History 101 Seminars

What is History 101?

The History 101 seminar is designed to guide you through the capstone experience of your undergraduate education as a history major: the researching and writing of your senior thesis. Successful completion of this challenging but rewarding endeavor requires you to do the work of a historian. Ultimately, this translates to producing a piece of scholarship—in this case a 30-50 page final paper—in which you articulate and defend a historical interpretation/argument rooted in extensive primary source research, informed by thorough secondary source reading.

101 Courses

101.003: The Making of Modern Asia

The Making of Modern Asia seminar is intended primarily for thesis writers studying Modern China, but is open to students working on any time or place, in Asia. Our approach will be methodological, rather than topical, developing historical papers through close reading and exposition of a key text. Students are strongly encouraged to meet with Dr. Van Vleet in the Fall semester to discuss their interests, and should enter the seminar having already identified a primary source (in translation, if necessary) from which to begin their investigation. The chosen text could be most any sort: political, religious, philosophical, commercial, literary; or even, through prior arrangement with the instructor, visual, musical, architectural, physical/material, etc. In any case, the “text” must originate from the historical time and place under investigation, and must be sufficiently rich in content to support our main objective: to make an argument about how some aspect of the making of modern Asia is illuminated by the text. By the end of the semester, you will produce an original, high-quality research paper of 30-50 pages on a topic of your choosing. 

Stacey Van Vleet
3104 Dwinelle
TuTh 4-6
Class #: 32767
101.001: Ancient Mediterranean

Guided research seminar for students writing a thesis on the Ancient Mediterranean, broadly defined from the Bronze Age to Late Antiquity. Class meetings will support the process of independent research and writing. Students will enjoy broad discretion on the subject of their thesis. Those interested in the course are encouraged contact me during the Fall semester.

Michael J. Taylor
2231 Dwinelle
TuTh 12-2
Class #: 32765
101.006: Britain, Europe, and Modernity

This seminar welcomes all students whose historical interests tend toward British history or, more broadly, European history (including Europe in relation to colonial empire) since 1500. Projects that are based in interdisciplinary research (law, science, art, etc.) are particularly encouraged.

Early in the semester, class meetings will focus on various ways to conduct historical research and how to translate that research into effective academic writing. We will also explore research materials available on or near campus. Then, throughout the rest of the semester, we will maintain a common schedule of research, drafting arguments, and critiquing one another’s work.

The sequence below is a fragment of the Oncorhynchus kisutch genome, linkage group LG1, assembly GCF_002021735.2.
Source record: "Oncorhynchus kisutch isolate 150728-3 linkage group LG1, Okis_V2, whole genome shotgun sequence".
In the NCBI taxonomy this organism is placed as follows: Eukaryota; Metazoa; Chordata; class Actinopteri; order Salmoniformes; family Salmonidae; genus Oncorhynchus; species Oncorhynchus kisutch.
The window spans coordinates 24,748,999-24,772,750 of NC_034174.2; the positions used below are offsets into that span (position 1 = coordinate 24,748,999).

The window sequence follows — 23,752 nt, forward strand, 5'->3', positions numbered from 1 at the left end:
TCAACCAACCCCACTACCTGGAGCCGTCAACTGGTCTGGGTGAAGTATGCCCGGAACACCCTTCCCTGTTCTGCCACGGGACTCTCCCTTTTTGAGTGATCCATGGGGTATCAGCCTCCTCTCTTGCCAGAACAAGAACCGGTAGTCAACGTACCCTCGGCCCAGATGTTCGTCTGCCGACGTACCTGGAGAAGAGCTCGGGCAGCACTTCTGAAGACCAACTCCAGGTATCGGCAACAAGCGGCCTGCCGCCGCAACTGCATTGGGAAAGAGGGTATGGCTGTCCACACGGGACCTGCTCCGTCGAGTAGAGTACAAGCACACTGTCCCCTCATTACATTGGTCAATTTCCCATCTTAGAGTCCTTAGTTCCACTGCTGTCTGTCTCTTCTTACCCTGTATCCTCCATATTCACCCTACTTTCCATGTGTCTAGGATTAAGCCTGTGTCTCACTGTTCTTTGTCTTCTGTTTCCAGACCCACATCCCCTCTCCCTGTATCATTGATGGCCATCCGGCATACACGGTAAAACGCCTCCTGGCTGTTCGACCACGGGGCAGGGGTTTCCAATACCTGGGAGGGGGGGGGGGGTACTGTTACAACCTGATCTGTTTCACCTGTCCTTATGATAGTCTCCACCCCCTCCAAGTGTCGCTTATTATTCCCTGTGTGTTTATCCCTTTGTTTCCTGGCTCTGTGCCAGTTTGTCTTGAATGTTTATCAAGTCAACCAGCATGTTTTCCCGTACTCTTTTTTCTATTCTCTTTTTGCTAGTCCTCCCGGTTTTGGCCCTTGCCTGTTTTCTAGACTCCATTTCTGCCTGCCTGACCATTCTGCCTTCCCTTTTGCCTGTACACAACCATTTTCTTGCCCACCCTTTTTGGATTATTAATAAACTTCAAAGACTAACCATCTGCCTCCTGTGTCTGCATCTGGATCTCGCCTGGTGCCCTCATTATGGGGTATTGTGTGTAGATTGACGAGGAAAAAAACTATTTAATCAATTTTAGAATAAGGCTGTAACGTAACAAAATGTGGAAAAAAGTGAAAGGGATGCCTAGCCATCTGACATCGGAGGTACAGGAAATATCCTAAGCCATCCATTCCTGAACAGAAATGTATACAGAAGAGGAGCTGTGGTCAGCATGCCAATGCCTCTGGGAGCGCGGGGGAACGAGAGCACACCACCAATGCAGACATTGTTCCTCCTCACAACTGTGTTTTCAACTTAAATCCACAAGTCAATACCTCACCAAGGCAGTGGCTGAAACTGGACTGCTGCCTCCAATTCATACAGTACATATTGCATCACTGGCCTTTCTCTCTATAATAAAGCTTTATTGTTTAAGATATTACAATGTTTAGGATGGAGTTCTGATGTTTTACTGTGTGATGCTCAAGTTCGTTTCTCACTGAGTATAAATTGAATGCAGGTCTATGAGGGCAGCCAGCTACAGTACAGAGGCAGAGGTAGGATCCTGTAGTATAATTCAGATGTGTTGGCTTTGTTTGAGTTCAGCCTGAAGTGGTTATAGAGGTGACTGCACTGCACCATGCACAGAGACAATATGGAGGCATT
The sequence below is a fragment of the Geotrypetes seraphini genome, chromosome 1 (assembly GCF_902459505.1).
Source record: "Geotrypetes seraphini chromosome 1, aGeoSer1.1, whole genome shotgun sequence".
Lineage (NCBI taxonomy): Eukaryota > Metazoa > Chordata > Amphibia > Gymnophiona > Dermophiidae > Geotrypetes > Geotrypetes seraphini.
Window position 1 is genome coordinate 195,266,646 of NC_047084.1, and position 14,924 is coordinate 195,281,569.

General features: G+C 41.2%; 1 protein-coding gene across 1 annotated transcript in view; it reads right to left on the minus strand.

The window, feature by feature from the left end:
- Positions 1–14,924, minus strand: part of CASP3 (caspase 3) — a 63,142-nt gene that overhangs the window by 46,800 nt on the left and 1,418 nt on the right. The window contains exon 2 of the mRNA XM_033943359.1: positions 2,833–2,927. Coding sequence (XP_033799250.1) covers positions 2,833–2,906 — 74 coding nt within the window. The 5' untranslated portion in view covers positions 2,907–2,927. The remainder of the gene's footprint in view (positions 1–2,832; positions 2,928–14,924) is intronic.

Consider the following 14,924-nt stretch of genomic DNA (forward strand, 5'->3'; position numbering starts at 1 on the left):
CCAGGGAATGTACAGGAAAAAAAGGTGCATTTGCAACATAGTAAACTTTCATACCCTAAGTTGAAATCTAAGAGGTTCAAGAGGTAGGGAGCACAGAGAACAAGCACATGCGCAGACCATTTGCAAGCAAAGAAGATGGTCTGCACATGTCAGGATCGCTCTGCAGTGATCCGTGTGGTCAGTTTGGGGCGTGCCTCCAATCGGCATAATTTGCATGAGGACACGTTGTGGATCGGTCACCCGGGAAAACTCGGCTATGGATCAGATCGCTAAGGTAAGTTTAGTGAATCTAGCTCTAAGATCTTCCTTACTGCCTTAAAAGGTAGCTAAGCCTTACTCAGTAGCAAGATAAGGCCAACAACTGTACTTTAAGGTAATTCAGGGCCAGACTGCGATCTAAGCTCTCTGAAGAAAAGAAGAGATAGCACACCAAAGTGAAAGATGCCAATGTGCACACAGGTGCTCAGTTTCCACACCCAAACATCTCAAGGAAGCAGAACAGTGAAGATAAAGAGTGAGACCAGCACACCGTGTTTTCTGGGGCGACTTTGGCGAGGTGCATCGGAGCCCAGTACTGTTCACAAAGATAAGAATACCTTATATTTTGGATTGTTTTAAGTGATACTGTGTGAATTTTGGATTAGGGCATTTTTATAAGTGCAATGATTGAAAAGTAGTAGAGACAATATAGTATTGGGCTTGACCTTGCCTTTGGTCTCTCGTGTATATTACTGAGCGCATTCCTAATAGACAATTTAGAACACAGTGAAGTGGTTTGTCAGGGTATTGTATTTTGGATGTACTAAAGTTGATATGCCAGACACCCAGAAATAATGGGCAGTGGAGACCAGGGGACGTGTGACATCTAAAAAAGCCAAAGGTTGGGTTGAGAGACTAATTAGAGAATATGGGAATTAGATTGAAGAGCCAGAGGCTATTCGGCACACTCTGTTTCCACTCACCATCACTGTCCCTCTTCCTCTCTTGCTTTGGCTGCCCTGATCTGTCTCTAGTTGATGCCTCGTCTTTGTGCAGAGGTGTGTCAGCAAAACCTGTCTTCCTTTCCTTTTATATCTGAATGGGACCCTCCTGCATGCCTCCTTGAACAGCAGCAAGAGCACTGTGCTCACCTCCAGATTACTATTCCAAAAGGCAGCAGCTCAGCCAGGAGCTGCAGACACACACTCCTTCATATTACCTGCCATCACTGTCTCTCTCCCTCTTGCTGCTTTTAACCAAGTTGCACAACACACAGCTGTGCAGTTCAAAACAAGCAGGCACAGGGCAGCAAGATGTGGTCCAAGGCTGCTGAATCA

Students are welcome to research and write about any topic that interests them so long as they have a clear and pointed research question. Anyone who wishes to take the class needs to write to me before the end of the fall semester. I will be interested to know what question motivates your research, what historical materials you intend to work with, what historical literature you are engaged with, what history courses you have already taken, and if there is another faculty member that you have been working with in relation to the ideas that you have for this project.


Jason Rozumalski
3205 Dwinelle
MW 4-6
Class #: 32770
101.004: Topics in Modern European History, 1789 to the Present

This seminar will guide students through the process of completing a senior thesis in a topic in modern European history, with a geographical focus on Western Europe. Our focus will be the research and writing process, ranging from the feasibility of research topics, historiography, methodology, and analysis, but with an extra emphasis on the practicalities of writing research papers. Students should contact the professor in advance of the seminar to discuss possible topics and, if possible, research questions.

Trevor Jackson
2303 Dwinelle
TuTh 12-2
Class #: 32768
101.005: Topics in Modern European History: 1789 to the Present.

This writing seminar is open to all students planning to write their thesis on a topic related to ‘Late Modern Europe.’ While all topics are welcome, those particularly interested in the region of Russia, Eurasia, or Eastern Europe, as well as those with an emphasis on cultural history, are especially encouraged to register. We will meet during the first few weeks to discuss research and writing strategies, formulate reading lists, and identify primary source bases. Over the course of the semester, students will be expected to submit occasional progress reports and meet individually with the instructor. We will reconvene during the last several weeks to present and workshop finished papers.

Jason R Morton
2303 Dwinelle
MW 2-4
Class #: 32769
Latin America
101.008: Latin America, Borderlands, and Indigenous Peoples

This class is primarily designed for students who have made Latin America their area of concentration, while also providing support for students looking to work on borderlands topics, or who wish to study Latin America comparatively. Students will write a 30- to 50-page paper on some aspect of the social, cultural, political, or economic history and class meetings will focus on the process of research and writing, with a significant amount of time spent on the craft of writing, The seminar is open in terms of topics and country of focus. All that is required is to ask interesting questions, pursue the answers rigorously, and make the most use possible (given availability and language skills) of sources in Spanish and Portuguese. The libraries here, especially the Bancroft Library, have an extraordinary collection of material. Starting with your broad interests, you will track down primary materials to work with, examine them in light of prior scholarship, probe them with significant questions of your own, and over a series of drafts, produce a solid and compelling piece of scholarly research.

This will be hard work. But if you start strong and work steadily, it will also be a rich and rewarding experience. A key part of starting strong is narrowing your topic and identifying your source materials as soon as you can. Everyone signing up for this seminar is therefore required to meet with the instructor (or correspond, if you are not on campus) well before the beginning of spring semester, and hopefully prior to 15 November.

Javier Cikota
3104 Dwinelle
MW 10-12
Class #: 32772
101.002: Writer's Group

This section is designed for seniors with well-conceived thesis projects that do not fit within the rubrics of other 101 seminars. Members of the group will observe a common schedule in developing, drafting, and critiquing material but will not share a common subject area.